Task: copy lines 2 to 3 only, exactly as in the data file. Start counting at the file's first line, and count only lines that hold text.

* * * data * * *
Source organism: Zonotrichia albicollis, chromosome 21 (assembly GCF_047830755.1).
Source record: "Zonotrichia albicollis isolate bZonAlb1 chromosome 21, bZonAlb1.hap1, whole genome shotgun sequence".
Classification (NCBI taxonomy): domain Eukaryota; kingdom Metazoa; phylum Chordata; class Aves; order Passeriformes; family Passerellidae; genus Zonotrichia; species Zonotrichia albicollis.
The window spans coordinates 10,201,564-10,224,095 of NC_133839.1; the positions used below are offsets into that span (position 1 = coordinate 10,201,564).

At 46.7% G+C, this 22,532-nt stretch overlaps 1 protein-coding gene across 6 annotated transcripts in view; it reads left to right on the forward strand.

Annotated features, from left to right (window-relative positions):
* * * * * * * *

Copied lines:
Source record: "Zonotrichia albicollis isolate bZonAlb1 chromosome 21, bZonAlb1.hap1, whole genome shotgun sequence".
Classification (NCBI taxonomy): domain Eukaryota; kingdom Metazoa; phylum Chordata; class Aves; order Passeriformes; family Passerellidae; genus Zonotrichia; species Zonotrichia albicollis.